Grading, testing, and similar details will be described by the tutor at the first meeting of the entire group.
Drops and Adds: Because of the particular arrangements of the tutorial, it is necessary to limit adds to the first week of classes only. No adds can be made after that time. Spaces in tutorials are limited, and a late drop may unfairly deprive another student of an opportunity. Students are urged, therefore, to think very carefully about their initial decisions.
PLEASE NOTE: Tutorials cannot be taken on a pass/fail grading basis.
More Information: Students may obtain detailed information about a specific tutorial from the individual tutor, or about The Tutorial Program as a whole from its director, Professor Stephen Fix (Department of English).
Tutorials Offered 2002-2003
American Maritime Studies
AMS/ENGL 231T(F,S) Literature of the Sea Bercaw Edwards (fall), Beegel (spring)
Anthropology and Sociology
ANTH 218T(S) Empires in Prehistory and History (W)* Foias
ANTH 364T(F) Ritual, Politics, and Power (W)* D. Edwards
SOC 250T(S) The Collapse of `Common Sense' (W) Jackall
ARTS 313T(S) Art of the Public Diggs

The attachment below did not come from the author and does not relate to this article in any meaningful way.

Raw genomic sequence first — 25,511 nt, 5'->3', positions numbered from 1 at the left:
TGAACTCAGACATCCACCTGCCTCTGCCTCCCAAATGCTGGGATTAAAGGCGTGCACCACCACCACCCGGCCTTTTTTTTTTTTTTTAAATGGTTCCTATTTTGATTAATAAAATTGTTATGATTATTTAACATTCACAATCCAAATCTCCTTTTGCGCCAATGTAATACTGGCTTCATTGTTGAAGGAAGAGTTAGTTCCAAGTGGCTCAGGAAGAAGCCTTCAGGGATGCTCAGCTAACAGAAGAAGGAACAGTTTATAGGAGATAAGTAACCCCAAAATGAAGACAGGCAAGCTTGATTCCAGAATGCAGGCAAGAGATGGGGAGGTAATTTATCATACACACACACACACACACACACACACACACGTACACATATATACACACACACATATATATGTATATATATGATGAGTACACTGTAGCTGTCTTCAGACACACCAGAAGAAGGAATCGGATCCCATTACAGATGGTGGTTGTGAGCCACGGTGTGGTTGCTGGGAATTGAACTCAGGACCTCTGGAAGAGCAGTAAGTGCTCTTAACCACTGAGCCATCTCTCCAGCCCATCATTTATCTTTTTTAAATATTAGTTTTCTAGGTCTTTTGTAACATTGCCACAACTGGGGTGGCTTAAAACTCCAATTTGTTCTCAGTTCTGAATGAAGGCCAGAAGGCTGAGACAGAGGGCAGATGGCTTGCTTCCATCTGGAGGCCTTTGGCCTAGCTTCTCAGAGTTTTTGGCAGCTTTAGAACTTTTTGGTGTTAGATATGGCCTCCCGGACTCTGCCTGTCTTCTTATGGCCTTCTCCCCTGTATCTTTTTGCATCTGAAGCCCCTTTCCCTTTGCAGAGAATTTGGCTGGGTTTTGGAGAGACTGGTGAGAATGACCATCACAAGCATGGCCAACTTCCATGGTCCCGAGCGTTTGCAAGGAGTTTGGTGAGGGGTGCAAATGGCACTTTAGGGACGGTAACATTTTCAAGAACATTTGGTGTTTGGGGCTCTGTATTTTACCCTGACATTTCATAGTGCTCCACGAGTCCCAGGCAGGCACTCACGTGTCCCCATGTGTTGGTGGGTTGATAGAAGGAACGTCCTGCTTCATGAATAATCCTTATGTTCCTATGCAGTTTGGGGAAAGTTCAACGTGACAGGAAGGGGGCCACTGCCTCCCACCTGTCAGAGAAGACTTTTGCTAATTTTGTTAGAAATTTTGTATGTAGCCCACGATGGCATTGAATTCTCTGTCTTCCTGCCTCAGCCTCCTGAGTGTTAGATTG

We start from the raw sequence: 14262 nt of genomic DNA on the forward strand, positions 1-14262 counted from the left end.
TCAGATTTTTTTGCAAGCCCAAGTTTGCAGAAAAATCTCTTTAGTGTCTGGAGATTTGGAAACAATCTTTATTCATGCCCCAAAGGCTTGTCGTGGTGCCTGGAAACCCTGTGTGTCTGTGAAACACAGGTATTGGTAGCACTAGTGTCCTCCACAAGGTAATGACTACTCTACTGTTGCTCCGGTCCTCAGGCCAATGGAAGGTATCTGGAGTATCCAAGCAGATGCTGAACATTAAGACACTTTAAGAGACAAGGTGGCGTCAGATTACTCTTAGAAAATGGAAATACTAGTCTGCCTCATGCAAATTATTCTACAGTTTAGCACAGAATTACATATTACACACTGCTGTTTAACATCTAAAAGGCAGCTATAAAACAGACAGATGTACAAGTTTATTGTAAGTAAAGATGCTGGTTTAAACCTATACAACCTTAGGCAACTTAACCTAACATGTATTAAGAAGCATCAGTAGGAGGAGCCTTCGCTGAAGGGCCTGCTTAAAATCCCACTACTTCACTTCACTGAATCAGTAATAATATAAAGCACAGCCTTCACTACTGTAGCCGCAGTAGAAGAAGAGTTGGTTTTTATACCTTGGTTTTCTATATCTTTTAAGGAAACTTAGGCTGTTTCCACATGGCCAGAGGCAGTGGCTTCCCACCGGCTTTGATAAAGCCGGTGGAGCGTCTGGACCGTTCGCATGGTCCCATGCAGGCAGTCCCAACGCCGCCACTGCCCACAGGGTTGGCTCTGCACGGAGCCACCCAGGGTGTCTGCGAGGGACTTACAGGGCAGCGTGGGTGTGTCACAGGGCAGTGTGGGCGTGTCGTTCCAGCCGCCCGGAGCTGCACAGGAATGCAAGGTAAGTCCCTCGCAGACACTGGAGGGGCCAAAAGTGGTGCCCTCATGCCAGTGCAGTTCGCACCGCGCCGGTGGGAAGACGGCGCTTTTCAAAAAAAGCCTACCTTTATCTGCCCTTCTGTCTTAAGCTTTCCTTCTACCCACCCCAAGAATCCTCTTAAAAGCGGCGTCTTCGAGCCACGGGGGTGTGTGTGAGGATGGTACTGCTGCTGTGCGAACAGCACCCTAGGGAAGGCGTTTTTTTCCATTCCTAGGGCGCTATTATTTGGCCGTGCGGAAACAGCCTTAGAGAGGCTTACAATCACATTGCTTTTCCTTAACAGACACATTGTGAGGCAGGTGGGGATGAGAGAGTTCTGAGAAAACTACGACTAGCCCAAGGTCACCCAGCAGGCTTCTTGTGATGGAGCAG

ARTS 364T(S) Artists' Books Takenaga
WGST 385T(S) Sexuality and Media L. Johnson
ARTS 418T(S) Senior Tutorial Epping
ASTR 207T(F) Extraterrestrial Life in the Galaxy:
A Sure Thing, or a Snowball's Chance? (W) Kwitter
BIOL 206T(S) Genomics (W) Raymond
ENVI 404T(S) Current Topics in Ecology (W) Morales
CHEM 314T(S) A Theoretical Approach to Biological Phenomena Peacock-López
WGST 406T(S) Coming of Age in the Polis (W) Hoppin
WGST 254T(S) The Fallen Woman in Literature and Film (W) Fox
CSCI 336T(S) Computer Networks (Q) Murtagh
ECON 375T(F) Speculative Attacks and Currency Crises Montiel
ENGL 229T(F) Elegies (W) Fix
THEA 315T(S) Studies in Shakespeare: Hamlet and Lear (W) Kleiner
ENGL 343T(F) Whitman and Dickinson in Context (W) Kent
PSCI 308T(S) Environmental Policy (W) K. Lee
ASTR 217T(F) Planetary Geology (W) Cox
ENVI 218T(S) The Carbon Cycle (W) Stoll
GEOS 250T(S) Tectonics, Erosion, and Climate (W) Karabinos
HIST 135T(S) The Great War, 1914-1918 (W) Wood
MUS 203T(F), 204T(S) Composition Perez Velazquez (fall), D. Kechley (spring)
MUS 223T(S) Music Technology II Perez Velazquez
PHYS 402T(S) Applications of Quantum Mechanics (Q) Majumder
PHYS 411T(F) Classical Mechanics (Q) K. Jones
PSCI 303T(S) Opening Pandora's Box?: Moral and Political
Issues in Genetic Research (W) Macdonald
PSCI 305T(F) The Challenges of Knowing: The Holocaust Marcus
PSCI 323T(S) Political Islam (W)* Lynch
PSYC 341T(S) Stereotypes, Prejudice, and Discrimination (W) Fein
REL 270T(S) Father Abraham: The First Patriarch (W) Darrow
REL 285T(F) Haunted: Ghosts in the Study of Religion (W) Buell
COMP 302T(S) Latino Writing: Literature by U.S. Hispanics (W)* Bell-Villada
THEA 322T(S) Performance Criticism (W) Salamensky